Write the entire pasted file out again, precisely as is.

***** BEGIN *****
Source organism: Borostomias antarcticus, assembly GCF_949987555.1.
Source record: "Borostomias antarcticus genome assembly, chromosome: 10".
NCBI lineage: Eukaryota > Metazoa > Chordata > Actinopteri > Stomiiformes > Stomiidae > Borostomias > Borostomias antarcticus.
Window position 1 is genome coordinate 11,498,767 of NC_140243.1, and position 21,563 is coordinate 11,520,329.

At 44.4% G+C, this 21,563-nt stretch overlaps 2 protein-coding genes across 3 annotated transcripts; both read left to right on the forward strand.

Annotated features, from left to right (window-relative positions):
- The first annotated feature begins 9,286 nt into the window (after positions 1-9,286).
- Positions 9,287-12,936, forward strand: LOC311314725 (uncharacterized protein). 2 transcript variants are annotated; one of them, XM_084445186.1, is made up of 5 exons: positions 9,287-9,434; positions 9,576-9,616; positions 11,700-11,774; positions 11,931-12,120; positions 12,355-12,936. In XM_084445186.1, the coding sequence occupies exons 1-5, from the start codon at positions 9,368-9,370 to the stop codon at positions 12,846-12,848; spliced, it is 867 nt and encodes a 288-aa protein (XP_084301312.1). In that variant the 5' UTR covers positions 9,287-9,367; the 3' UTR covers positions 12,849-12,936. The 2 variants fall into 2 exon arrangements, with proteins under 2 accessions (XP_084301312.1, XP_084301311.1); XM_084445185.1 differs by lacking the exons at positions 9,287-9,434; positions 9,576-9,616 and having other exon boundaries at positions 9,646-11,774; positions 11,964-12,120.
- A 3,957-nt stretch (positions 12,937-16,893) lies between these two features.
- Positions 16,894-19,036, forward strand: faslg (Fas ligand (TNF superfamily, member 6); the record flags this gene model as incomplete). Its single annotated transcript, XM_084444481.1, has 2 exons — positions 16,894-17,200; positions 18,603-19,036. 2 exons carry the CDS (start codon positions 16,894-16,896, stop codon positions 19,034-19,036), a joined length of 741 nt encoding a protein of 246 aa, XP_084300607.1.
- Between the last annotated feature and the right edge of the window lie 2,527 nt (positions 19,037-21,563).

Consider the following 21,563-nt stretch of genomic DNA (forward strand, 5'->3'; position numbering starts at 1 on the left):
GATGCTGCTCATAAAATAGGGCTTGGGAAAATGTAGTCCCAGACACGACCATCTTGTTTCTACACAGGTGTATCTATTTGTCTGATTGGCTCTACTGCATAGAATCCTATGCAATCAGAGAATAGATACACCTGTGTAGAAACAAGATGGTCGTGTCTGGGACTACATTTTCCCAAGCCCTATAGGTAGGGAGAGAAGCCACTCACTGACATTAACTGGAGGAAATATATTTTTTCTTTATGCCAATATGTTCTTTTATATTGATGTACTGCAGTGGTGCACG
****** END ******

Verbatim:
Source organism: Borostomias antarcticus, assembly GCF_949987555.1.
Source record: "Borostomias antarcticus genome assembly, chromosome: 10".
NCBI lineage: Eukaryota > Metazoa > Chordata > Actinopteri > Stomiiformes > Stomiidae > Borostomias > Borostomias antarcticus.
Window position 1 is genome coordinate 11,498,767 of NC_140243.1, and position 21,563 is coordinate 11,520,329.

At 44.4% G+C, this 21,563-nt stretch overlaps 2 protein-coding genes across 3 annotated transcripts; both read left to right on the forward strand.

Annotated features, from left to right (window-relative positions):
- The first annotated feature begins 9,286 nt into the window (after positions 1-9,286).
- Positions 9,287-12,936, forward strand: LOC311314725 (uncharacterized protein). 2 transcript variants are annotated; one of them, XM_084445186.1, is made up of 5 exons: positions 9,287-9,434; positions 9,576-9,616; positions 11,700-11,774; positions 11,931-12,120; positions 12,355-12,936. In XM_084445186.1, the coding sequence occupies exons 1-5, from the start codon at positions 9,368-9,370 to the stop codon at positions 12,846-12,848; spliced, it is 867 nt and encodes a 288-aa protein (XP_084301312.1). In that variant the 5' UTR covers positions 9,287-9,367; the 3' UTR covers positions 12,849-12,936. The 2 variants fall into 2 exon arrangements, with proteins under 2 accessions (XP_084301312.1, XP_084301311.1); XM_084445185.1 differs by lacking the exons at positions 9,287-9,434; positions 9,576-9,616 and having other exon boundaries at positions 9,646-11,774; positions 11,964-12,120.
- A 3,957-nt stretch (positions 12,937-16,893) lies between these two features.
- Positions 16,894-19,036, forward strand: faslg (Fas ligand (TNF superfamily, member 6); the record flags this gene model as incomplete). Its single annotated transcript, XM_084444481.1, has 2 exons — positions 16,894-17,200; positions 18,603-19,036. 2 exons carry the CDS (start codon positions 16,894-16,896, stop codon positions 19,034-19,036), a joined length of 741 nt encoding a protein of 246 aa, XP_084300607.1.
- Between the last annotated feature and the right edge of the window lie 2,527 nt (positions 19,037-21,563).

Consider the following 21,563-nt stretch of genomic DNA (forward strand, 5'->3'; position numbering starts at 1 on the left):
GATGCTGCTCATAAAATAGGGCTTGGGAAAATGTAGTCCCAGACACGACCATCTTGTTTCTACACAGGTGTATCTATTTGTCTGATTGGCTCTACTGCATAGAATCCTATGCAATCAGAGAATAGATACACCTGTGTAGAAACAAGATGGTCGTGTCTGGGACTACATTTTCCCAAGCCCTATAGGTAGGGAGAGAAGCCACTCACTGACATTAACTGGAGGAAATATATTTTTTCTTTATGCCAATATGTTCTTTTATATTGATGTACTGCAGTGGTGCACG